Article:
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Ohio Senate panel releases rail safety report commissioned after East Palestine toxic train derailment

The committee made several recommendations, including encouraging Congress to pass the Railway Safety Act of 2023.

COLUMBUS, Ohio — More than seven months after Norfolk Southern's toxic train derailment in East Palestine, the Ohio Senate's Select Committee on Rail Safety unanimously approved and issued its final report on the incident.

The 10-member committee, including Senate Minority Leader Nickie Antonio (D-Lakewood), were tasked with learning more about the February 3 crash in Columbiana County. Specifically, they sought to find out where the recovery stands, how the Ohio General Assembly can help the people of East Palestine recover, and how to best prevent and respond to future accidents.

"What we're trying to do is look at what happened and do everything that we can to prevent an incident like this from happening again," said Antonio, who also served as the committee's ranking member.

The committee held five meetings, plus made a site visit to East Palestine. The members heard testimony from a total of 13 people, including Norfolk Southern CEO Alan Shaw, Ohio Department of Health Director Dr. Bruce Vanderhoff, and leaders from several other state agencies. 

The result of the months-long investigation were the following recommendations:

1. Encourage the passage of the Railway Safety Act of 2023, S.576 (S. Brown, J.D. Vance) in Congress and urge improved coordination between state and federal governments to better convey their respective oversight and responsibilities of trains and rail safety to the general public.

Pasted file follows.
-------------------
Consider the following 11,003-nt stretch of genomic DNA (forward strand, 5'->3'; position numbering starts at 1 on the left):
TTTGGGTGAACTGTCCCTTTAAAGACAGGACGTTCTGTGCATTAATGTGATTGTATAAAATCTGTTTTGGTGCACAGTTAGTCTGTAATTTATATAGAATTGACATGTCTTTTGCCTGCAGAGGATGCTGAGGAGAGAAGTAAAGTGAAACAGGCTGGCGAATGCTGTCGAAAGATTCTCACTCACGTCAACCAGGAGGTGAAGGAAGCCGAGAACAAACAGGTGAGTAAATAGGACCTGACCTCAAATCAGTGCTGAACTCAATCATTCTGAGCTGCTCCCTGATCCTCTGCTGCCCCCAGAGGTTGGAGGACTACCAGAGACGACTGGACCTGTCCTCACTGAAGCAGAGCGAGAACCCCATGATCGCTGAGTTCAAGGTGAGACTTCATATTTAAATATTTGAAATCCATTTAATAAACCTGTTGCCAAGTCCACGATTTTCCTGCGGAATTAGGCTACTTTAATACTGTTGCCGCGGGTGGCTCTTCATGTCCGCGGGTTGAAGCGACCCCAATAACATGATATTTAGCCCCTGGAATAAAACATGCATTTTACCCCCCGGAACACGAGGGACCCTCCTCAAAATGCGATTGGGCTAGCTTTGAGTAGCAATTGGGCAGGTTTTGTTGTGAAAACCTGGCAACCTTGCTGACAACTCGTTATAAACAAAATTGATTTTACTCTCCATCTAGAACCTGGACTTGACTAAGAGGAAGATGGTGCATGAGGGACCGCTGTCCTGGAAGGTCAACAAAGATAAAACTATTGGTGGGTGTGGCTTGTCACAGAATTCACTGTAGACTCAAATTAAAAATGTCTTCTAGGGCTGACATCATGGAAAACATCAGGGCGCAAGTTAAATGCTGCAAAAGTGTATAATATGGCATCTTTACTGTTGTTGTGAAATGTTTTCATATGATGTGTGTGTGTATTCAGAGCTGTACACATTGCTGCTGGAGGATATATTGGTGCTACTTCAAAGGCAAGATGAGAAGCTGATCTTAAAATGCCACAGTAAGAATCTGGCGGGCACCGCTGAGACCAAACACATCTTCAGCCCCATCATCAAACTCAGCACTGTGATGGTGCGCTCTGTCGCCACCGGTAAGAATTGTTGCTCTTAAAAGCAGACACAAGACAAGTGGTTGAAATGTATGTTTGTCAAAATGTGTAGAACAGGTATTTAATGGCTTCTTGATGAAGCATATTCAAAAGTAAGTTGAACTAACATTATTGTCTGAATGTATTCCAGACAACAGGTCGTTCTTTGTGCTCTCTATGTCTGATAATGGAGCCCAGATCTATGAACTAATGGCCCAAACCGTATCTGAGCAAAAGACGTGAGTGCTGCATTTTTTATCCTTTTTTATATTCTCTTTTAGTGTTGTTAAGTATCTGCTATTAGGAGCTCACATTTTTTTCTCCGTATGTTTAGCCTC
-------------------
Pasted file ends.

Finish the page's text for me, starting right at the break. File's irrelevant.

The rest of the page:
2. Establish a clear and concise chain of command when emergencies occur. In East Palestine, state and local officials worked together to create an effective chain of command led by the local fire chief.

3. Provide additional resources for training for volunteer fire and EMS personnel.

4. Consider emerging technology that can quickly identify rail cars and the materials in them to assess how to manage the accident and limit the damage that occurs due to a derailment.

5. Request continued long-term testing of soil and water at and near the derailment in East Palestine for a period of at least 20 years.

6. Encourage improved communication between rail companies and local EMAs to better equip local communities with necessary information to improve their response to potential emergencies, such as what kind of materials pass through their jurisdiction, who operates the rail lines, and emergency contact information for each rail line operator.

7. Request funding a report on agriculture in the East Palestine region in the next operating budget.

8. Encourage research on alternative resources that may be utilized by first responders to put out hazardous material fires such as soil and sand.

9. Advocated for provisions enacted in H.B. 23 (FY24/FY25 Transportation Budget): requiring two person crews (O.R.C. 4999.99), requiring the use and installation of more wayside detectors by train companies (O.R.C. 4955.50 and 4955.51), and completion of a study by the PUCO regarding the effectiveness of wayside detectors (O.R.C. 749.20).

Advocated for provisions enacted in H.B. 33 (FY24/25 Main Operating Budget): providing $100M for Rail Safety Crossing Match (O.R.C. 411.20 and O.R.C. 513.10).

"We have to make sure first responders have a better idea of what is on a train and that they can quickly access that information," Antonio added. "That's part of our recommendations.

You can read the entire report from the Ohio Senate Select Committee on Rail Safety below:

The next step for safer railroads would be the passage of the Railway Safety Act of 2023, co-sponsored by Ohio's U.S. Senators Sherrod Brown and JD Vance. The bill requires a minimum of two-person crews on board certain freight train. It also requires rail companies to inform local communities about the hazardous materials on board trains, plus mandating that companies comply with train length and and weight specifications.

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